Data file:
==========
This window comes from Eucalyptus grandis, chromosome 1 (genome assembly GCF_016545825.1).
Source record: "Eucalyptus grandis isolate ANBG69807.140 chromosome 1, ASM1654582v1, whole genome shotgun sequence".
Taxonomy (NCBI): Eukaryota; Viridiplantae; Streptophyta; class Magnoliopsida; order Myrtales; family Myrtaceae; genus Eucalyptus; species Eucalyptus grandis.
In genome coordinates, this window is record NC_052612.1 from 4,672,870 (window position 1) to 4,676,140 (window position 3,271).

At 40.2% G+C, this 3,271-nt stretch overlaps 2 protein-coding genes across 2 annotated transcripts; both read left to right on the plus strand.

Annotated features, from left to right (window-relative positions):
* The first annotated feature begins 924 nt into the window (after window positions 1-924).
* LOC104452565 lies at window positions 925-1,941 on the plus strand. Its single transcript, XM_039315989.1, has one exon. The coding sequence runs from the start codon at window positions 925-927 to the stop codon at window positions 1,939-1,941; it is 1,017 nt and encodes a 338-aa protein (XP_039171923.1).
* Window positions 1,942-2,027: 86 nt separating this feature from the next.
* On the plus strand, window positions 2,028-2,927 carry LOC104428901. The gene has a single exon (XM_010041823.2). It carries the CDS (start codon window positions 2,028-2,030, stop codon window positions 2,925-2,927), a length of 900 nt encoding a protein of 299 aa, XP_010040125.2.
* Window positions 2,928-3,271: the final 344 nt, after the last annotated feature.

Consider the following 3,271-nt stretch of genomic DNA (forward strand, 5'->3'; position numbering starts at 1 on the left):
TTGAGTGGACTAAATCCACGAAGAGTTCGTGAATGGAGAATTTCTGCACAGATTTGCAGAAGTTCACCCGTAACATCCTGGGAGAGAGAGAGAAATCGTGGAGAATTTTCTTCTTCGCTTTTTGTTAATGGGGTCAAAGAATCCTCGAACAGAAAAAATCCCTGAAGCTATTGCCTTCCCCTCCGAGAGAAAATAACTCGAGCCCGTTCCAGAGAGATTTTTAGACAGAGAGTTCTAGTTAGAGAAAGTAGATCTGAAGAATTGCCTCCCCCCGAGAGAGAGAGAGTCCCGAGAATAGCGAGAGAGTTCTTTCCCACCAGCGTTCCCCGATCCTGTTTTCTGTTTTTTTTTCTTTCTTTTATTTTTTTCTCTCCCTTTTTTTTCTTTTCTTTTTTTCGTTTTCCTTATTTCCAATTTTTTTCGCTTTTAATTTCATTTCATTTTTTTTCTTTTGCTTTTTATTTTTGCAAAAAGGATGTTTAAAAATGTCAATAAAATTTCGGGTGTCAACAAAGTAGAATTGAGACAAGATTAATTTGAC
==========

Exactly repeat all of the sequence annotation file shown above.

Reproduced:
This window comes from Eucalyptus grandis, chromosome 1 (genome assembly GCF_016545825.1).
Source record: "Eucalyptus grandis isolate ANBG69807.140 chromosome 1, ASM1654582v1, whole genome shotgun sequence".
Taxonomy (NCBI): Eukaryota; Viridiplantae; Streptophyta; class Magnoliopsida; order Myrtales; family Myrtaceae; genus Eucalyptus; species Eucalyptus grandis.
In genome coordinates, this window is record NC_052612.1 from 4,672,870 (window position 1) to 4,676,140 (window position 3,271).

At 40.2% G+C, this 3,271-nt stretch overlaps 2 protein-coding genes across 2 annotated transcripts; both read left to right on the plus strand.

Annotated features, from left to right (window-relative positions):
* The first annotated feature begins 924 nt into the window (after window positions 1-924).
* LOC104452565 lies at window positions 925-1,941 on the plus strand. Its single transcript, XM_039315989.1, has one exon. The coding sequence runs from the start codon at window positions 925-927 to the stop codon at window positions 1,939-1,941; it is 1,017 nt and encodes a 338-aa protein (XP_039171923.1).
* Window positions 1,942-2,027: 86 nt separating this feature from the next.
* On the plus strand, window positions 2,028-2,927 carry LOC104428901. The gene has a single exon (XM_010041823.2). It carries the CDS (start codon window positions 2,028-2,030, stop codon window positions 2,925-2,927), a length of 900 nt encoding a protein of 299 aa, XP_010040125.2.
* Window positions 2,928-3,271: the final 344 nt, after the last annotated feature.

Consider the following 3,271-nt stretch of genomic DNA (forward strand, 5'->3'; position numbering starts at 1 on the left):
TTGAGTGGACTAAATCCACGAAGAGTTCGTGAATGGAGAATTTCTGCACAGATTTGCAGAAGTTCACCCGTAACATCCTGGGAGAGAGAGAGAAATCGTGGAGAATTTTCTTCTTCGCTTTTTGTTAATGGGGTCAAAGAATCCTCGAACAGAAAAAATCCCTGAAGCTATTGCCTTCCCCTCCGAGAGAAAATAACTCGAGCCCGTTCCAGAGAGATTTTTAGACAGAGAGTTCTAGTTAGAGAAAGTAGATCTGAAGAATTGCCTCCCCCCGAGAGAGAGAGAGTCCCGAGAATAGCGAGAGAGTTCTTTCCCACCAGCGTTCCCCGATCCTGTTTTCTGTTTTTTTTTCTTTCTTTTATTTTTTTCTCTCCCTTTTTTTTCTTTTCTTTTTTTCGTTTTCCTTATTTCCAATTTTTTTCGCTTTTAATTTCATTTCATTTTTTTTCTTTTGCTTTTTATTTTTGCAAAAAGGATGTTTAAAAATGTCAATAAAATTTCGGGTGTCAACAAAGTAGAATTGAGACAAGATTAATTTGAC